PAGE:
Gods are real, and the creatures of mythology exist. Unfortunately, all of them want to wipe humanity from the face of the Earth.
That’s the distilled essence of Breach, an upcoming multiplayer action-RPG from developers QC Games. The devs were in Seattle during PAX weekend to show off the alpha build of the game in multiple off-site demos, with private sessions at the century-old Seattle Tower and a public hands-on at the nearby GameWorks restaurant and arcade.
We had the opportunity to try out the game at one of the Seattle Tower sessions, playing a couple of multiplayer rounds LAN party style. While the developers did say that Breach can be played single-player (with teammates being AI controlled), the game is obviously built with a multiplayer focus, which meant that Fusionx and myself teamed up with three other attendees for our session.
Each session of Breach is essentially a mini dungeon crawl. Each player selects a class from a selection of nearly twenty, offering up a surprising amount of playstyles. Being the kind of person that prefers to stay out of the fray and pick off enemies from a distance, I naturally found myself drawn to the Sniper class. Other available classes run the gamut from fairly standard (such at the up-close-and-personal Assassin) to the creatively off-the-wall (the Lich class, which hides an object in each dungeon room and becomes pretty much invincible unless said object is destroyed).
Classes are also able to be individually leveled up and customized, although we didn’t dive into it too much during our demo session. Taking a glance at the customization menu, though, I saw the ability to change out equipment as well as some kind of gems that offered up perks such as powering up certain attacks or giving you more stamina for dodging enemies. Not every one of these equipped buffs is available immediately though; each player can select to use one at the outset of a dungeon, earning the ability to activate more as the team clears various tasks during the game.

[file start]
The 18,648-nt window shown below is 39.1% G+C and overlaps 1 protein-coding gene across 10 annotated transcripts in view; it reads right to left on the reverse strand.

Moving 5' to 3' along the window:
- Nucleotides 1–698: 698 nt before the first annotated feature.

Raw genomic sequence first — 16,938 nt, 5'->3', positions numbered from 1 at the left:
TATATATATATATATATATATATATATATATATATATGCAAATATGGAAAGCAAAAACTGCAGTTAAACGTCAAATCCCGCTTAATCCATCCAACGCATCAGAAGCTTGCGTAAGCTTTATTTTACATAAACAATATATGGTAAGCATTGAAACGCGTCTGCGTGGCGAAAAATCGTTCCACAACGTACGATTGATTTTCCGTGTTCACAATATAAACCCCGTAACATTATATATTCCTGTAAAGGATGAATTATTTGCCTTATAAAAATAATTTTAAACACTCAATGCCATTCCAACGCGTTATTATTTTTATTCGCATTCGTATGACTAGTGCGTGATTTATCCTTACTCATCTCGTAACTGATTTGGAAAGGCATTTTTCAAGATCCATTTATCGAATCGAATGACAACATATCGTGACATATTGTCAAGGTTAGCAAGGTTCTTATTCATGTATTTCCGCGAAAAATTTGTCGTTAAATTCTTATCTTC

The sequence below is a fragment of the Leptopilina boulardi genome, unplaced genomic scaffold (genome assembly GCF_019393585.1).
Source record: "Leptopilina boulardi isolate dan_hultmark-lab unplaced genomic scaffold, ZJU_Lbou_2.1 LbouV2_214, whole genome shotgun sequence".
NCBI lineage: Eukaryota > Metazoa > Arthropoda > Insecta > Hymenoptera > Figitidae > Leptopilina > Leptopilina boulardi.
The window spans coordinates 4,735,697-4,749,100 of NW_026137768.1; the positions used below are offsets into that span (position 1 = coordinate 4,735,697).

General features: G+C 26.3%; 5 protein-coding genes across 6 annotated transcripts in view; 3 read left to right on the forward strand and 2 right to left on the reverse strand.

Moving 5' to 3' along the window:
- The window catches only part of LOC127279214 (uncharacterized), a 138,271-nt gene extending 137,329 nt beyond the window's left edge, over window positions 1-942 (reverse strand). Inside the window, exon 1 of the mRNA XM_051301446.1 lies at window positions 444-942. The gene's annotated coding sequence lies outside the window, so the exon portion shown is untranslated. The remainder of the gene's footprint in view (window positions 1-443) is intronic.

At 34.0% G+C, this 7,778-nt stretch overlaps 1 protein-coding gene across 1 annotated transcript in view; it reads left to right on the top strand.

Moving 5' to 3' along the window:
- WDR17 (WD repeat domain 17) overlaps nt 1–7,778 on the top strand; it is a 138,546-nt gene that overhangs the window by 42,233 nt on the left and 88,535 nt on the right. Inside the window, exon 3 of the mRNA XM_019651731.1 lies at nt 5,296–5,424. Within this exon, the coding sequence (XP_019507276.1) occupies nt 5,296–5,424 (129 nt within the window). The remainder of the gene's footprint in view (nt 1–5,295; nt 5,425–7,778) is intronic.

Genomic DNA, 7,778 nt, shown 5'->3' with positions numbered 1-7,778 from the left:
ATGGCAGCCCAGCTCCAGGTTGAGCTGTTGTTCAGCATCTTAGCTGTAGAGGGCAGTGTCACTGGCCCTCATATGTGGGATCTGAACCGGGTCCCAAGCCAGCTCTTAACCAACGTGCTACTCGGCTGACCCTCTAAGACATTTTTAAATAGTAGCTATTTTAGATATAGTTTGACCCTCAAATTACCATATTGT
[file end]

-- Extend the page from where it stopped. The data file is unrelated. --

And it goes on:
While there were five of us in the session, co-op teams max out at a total of four players, which is where Breach introduces an interesting twist: the “Veil Demon.” The fifth player can take control of this creature to work against the other four, empowering and taking direct control of monsters, creating traps, and summoning powerful enemies in an effort to take the main team down. The player controlling the Veil Demon in our session really took to his role quickly, managing to eliminate our entire team before we were halfway through our dungeon.
Jumping into the gameplay itself, the controls are rather simple. The game is played in third-person, with basic attacks mapped to the mouse and various class-specific special attacks mapped to the number keys, immediately making me think of an MMORPG-style of control. It took me a bit of time to learn what exactly all my skills did (despite having access to a cheat sheet at the press of a button), but by the end of the dungeon, I had a pretty solid grasp on the basics of my class.
Breach definitely feels like a game designed to be played in short spurts. Each dungeon lasts maybe 15-20 minutes, taking your team through five or six rooms each with their own task to accomplish (or, in the case of the Veil Demon, to keep your opponents from accomplishing), capping off with a boss fight. Tasks ranged from simply killing all the enemies in a room to collecting various items and bringing them to one specific area. One task we came across a couple of times, which was something like gathering energy from around the room and depositing it in one place, was one task that I was unable to really figure out how to do. I was unable to find any kind of collection point, nor did there seem to be any guidance to one. With each room’s task being on a timer, coming up against this one was frustrating.
Reaching the end of the dungeon (after finally figuring out to dodge our resident Veil Demon’s traps) we came across this dungeon’s boss, the Egyptian god Anubis. Being a Sniper, I of course stood back and let my team tank the damage while I took potshots from afar. The fight wasn’t too much of a challenge, despite the gimmick of the boss occasionally going invincible, requiring us to destroy a pillar in the boss’ room to make it vulnerable again.
At the end of it all, despite not being much for multiplayer games, I can say that I had a good time with Breach. Enough so that Fusionx and myself took another go at it over at the public GameWorks demos. If anything, it’s the surprising amount of playstyles available that has caught my attention, along with the fact that gameplay is done in quick 15-minute bursts rather than in long play sessions.
QC Games is planning a slow roll-out of Breach, with the first invites to a new alpha build expected to come out soon. If you’re interested in checking it out, you can sign up for an invite to the alpha at the game’s website.